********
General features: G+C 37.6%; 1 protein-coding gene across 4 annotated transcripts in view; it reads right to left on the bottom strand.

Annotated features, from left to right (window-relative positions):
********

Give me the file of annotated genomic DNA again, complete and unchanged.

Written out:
General features: G+C 37.6%; 1 protein-coding gene across 4 annotated transcripts in view; it reads right to left on the bottom strand.

Annotated features, from left to right (window-relative positions):